As the weather gets colder, leaves change and snow begins to fall on the Wasatch Mountains, Lorene Kamalu is feeling the heat. An entrepreneur, mother of five and master’s student at the University of Utah, she is on the last lap of her Kaysville City mayoral campaign.
Kamalu was raised in Indiana, where her father taught language courses at the University of Evansville. After graduating from high school, Kamalu moved to Provo to attend Brigham Young University, where she met her husband, Layne, and received a bachelor’s degree in business. The couple moved to St. Louis for her husband’s medical school and then to Scott Air Force Base in Illinois for his residency. In 1996, they found a home in Kaysville, Utah, where Layne works as a doctor.
During their time together, they raised five children and Kamalu started her business with Creative Memories. Most of Kamalu’s time was dedicated to her family and her business, which she was able to operate from her home until she decided to shift her focus away from the company.
“We had a sales team, which I ran, of over 300 people all over the nation, and we sold millions of dollars worth of product,” Kamalu said. “It was fun because I could do business while I was raising our kids for 20 years. I was content as a citizen in Kaysville.”
It wasn’t until 2013, after living in Kaysville for nearly 18 years, that someone suggested Kamalu consider public office. At that time, Kamalu had started slowing down her involvement in Creative Memories, and the opportunity felt right.
“It caught my interest, and I decided I would start attending city council meetings,” Kamalu said. “They recommended that I interview and apply for a position on the planning commission, and I was appointed.”
Planning commissioners in cities are often overlooked by the general public, but their jobs are critical to a well-functioning city. They are tasked with updating the general plan of the city, reviewing permits and zoning boundaries. This year is Kamalu’s fourth on the commission. It was during these years of service that Kamalu discovered a new passion — public service — and decided to pursue a master’s degree.
“Early on, in that first year, I knew that I had found something that I loved,” Kamalu said. “In my second year of serving on the planning commission, I thought, ‘I need another degree.’ I wanted a master’s in public administration [MPA].”
Having a family and a job on the planning commission presented unique challenges for Kamalu as she chose which school to attend.
“It had been a while since I had been in school,” Kamalu said. “I was 49 years old applying to a new program. I wanted to stay local and be involved in a program at a university, I wanted to have classmates to learn from. [The U] offers an executive schedule, which is having class every other weekend. My classmates and I have jobs and families, and schooling fits into our schedules better.”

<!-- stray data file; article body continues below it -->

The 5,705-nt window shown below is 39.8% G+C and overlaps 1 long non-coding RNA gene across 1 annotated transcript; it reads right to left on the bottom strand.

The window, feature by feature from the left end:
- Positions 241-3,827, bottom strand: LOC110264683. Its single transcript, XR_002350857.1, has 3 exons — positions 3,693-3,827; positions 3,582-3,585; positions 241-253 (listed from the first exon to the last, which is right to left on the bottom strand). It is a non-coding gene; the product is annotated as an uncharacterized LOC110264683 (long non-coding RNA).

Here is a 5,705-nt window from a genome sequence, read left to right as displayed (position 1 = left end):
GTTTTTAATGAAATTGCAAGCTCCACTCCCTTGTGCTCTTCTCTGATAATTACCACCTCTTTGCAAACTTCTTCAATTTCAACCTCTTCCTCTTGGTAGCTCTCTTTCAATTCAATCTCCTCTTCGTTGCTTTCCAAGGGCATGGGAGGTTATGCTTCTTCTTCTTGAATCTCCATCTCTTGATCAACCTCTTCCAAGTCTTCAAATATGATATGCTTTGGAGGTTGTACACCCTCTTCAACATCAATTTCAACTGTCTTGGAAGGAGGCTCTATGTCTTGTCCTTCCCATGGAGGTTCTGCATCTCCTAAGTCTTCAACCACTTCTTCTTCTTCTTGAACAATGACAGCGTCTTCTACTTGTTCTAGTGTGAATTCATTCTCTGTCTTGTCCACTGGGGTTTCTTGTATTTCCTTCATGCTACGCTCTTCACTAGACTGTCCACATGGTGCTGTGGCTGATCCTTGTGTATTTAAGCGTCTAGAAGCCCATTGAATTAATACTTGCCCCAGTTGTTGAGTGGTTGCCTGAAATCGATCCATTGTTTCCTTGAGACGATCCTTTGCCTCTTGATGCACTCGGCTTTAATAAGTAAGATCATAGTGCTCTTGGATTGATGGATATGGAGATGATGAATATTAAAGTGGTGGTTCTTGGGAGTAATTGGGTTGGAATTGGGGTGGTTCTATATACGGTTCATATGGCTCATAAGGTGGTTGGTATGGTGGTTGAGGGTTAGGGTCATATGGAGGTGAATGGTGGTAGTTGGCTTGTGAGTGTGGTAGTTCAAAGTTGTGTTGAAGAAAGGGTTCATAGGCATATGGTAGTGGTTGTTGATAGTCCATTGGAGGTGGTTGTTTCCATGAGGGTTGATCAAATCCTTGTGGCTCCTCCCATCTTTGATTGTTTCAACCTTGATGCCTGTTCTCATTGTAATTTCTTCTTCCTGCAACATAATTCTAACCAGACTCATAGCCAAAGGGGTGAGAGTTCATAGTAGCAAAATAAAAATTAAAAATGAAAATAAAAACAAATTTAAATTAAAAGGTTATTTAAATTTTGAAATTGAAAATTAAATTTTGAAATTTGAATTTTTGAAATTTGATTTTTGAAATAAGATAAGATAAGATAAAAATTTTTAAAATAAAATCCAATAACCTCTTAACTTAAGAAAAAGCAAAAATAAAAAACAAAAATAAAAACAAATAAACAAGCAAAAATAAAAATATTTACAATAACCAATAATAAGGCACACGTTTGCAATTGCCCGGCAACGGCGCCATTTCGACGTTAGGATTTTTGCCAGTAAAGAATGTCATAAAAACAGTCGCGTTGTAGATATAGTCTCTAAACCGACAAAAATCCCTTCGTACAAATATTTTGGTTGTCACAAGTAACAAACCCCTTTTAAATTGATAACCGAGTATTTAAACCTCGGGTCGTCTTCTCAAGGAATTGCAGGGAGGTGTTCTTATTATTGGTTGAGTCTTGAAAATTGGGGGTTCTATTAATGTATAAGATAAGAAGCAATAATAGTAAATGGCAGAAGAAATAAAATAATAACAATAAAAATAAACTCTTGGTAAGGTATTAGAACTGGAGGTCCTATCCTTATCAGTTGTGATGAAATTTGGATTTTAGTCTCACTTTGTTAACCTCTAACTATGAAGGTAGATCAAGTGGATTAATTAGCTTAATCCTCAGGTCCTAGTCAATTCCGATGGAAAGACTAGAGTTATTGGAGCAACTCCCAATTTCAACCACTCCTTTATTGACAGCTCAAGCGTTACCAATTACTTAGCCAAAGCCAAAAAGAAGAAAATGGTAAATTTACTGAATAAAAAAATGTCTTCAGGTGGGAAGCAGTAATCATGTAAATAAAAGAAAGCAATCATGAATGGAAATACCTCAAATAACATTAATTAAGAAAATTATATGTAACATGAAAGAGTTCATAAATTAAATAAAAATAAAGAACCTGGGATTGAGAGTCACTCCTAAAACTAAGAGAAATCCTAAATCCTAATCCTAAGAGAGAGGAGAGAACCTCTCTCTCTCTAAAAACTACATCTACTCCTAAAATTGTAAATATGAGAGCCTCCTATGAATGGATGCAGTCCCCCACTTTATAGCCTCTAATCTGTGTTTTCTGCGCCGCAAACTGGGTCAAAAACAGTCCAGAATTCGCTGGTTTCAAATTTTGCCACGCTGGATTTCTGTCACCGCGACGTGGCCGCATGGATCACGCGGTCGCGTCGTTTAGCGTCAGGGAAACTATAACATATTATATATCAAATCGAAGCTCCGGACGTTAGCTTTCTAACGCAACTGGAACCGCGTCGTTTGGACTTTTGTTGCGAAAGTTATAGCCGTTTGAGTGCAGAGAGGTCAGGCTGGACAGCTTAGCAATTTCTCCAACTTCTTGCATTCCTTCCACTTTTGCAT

The academics and convenience weren’t the only reasons Kamalu felt at home at the U.
“My father got his degrees from the U, my mother received her bachelor’s, and all four of my grandparents received their degrees in a day when a lot of women didn’t receive degrees,” she said. “My great-uncle is the scientist Henry Eyring. It was so cool to think about the roots my family has here. It was a very special feeling for me to come to the U.”
Kamalu said the program has been challenging, but that she is learning more about what it means to be a mayor and how she can better help the people in her city if she is elected. Kamalu pinpointed Kaysville’s growth as one of the biggest challenges facing the city, and she feels her MPA studies have helped her learn how to confront that.
“The hardest class we’ve had so far was our policy analysis course,” Kamalu said. “Dr. David Carter was our professor, and it was very challenging, but I knew how important public policy analysis would be to me, not only as a mayor, but as a citizen. I worked really hard in that class, and I learned a lot. Many of my case studies had to do with Kaysville issues and were directly applicable.”
At the end of the MPA program, the students will submit a research paper. Kamalu’s is titled “Citizen Engagement in the 21st Century,” and studies how Kaysville citizens prefer to receive information from and communicate with the municipal government.
Members of her MPA cohort have also been helpful in her campaign, even assisting in her sign design. Now, the race is coming to an end.
Ballots have been mailed out to citizens of Kaysville and must be postmarked by Nov. 6.
“I feel really good about my campaign, but I will be on Main Street on Nov. 7, because you can’t take anything for granted,” Kamalu said. “You have to work so hard.”